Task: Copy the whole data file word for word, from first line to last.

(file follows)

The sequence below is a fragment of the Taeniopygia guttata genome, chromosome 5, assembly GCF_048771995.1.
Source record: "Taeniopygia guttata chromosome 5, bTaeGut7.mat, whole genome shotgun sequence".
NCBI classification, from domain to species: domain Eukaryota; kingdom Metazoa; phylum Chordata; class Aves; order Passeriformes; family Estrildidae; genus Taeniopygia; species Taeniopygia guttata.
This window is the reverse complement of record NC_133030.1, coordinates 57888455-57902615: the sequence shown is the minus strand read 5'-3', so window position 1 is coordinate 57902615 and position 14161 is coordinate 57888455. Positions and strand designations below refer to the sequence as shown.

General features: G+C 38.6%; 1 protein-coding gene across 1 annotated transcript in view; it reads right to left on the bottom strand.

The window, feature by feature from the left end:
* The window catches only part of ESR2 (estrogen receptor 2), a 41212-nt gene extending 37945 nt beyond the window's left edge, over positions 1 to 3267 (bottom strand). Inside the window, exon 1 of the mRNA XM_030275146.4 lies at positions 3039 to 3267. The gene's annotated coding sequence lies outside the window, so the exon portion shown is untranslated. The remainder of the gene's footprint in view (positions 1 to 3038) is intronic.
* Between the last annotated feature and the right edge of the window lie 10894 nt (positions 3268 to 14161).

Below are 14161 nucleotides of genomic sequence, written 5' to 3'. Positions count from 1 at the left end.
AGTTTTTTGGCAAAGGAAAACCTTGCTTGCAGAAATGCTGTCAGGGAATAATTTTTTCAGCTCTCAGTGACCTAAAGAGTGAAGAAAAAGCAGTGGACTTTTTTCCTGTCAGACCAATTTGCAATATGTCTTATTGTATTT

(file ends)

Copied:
The sequence below is a fragment of the Taeniopygia guttata genome, chromosome 5, assembly GCF_048771995.1.
Source record: "Taeniopygia guttata chromosome 5, bTaeGut7.mat, whole genome shotgun sequence".
NCBI classification, from domain to species: domain Eukaryota; kingdom Metazoa; phylum Chordata; class Aves; order Passeriformes; family Estrildidae; genus Taeniopygia; species Taeniopygia guttata.
This window is the reverse complement of record NC_133030.1, coordinates 57888455-57902615: the sequence shown is the minus strand read 5'-3', so window position 1 is coordinate 57902615 and position 14161 is coordinate 57888455. Positions and strand designations below refer to the sequence as shown.

General features: G+C 38.6%; 1 protein-coding gene across 1 annotated transcript in view; it reads right to left on the bottom strand.

The window, feature by feature from the left end:
* The window catches only part of ESR2 (estrogen receptor 2), a 41212-nt gene extending 37945 nt beyond the window's left edge, over positions 1 to 3267 (bottom strand). Inside the window, exon 1 of the mRNA XM_030275146.4 lies at positions 3039 to 3267. The gene's annotated coding sequence lies outside the window, so the exon portion shown is untranslated. The remainder of the gene's footprint in view (positions 1 to 3038) is intronic.
* Between the last annotated feature and the right edge of the window lie 10894 nt (positions 3268 to 14161).

Below are 14161 nucleotides of genomic sequence, written 5' to 3'. Positions count from 1 at the left end.
AGTTTTTTGGCAAAGGAAAACCTTGCTTGCAGAAATGCTGTCAGGGAATAATTTTTTCAGCTCTCAGTGACCTAAAGAGTGAAGAAAAAGCAGTGGACTTTTTTCCTGTCAGACCAATTTGCAATATGTCTTATTGTATTT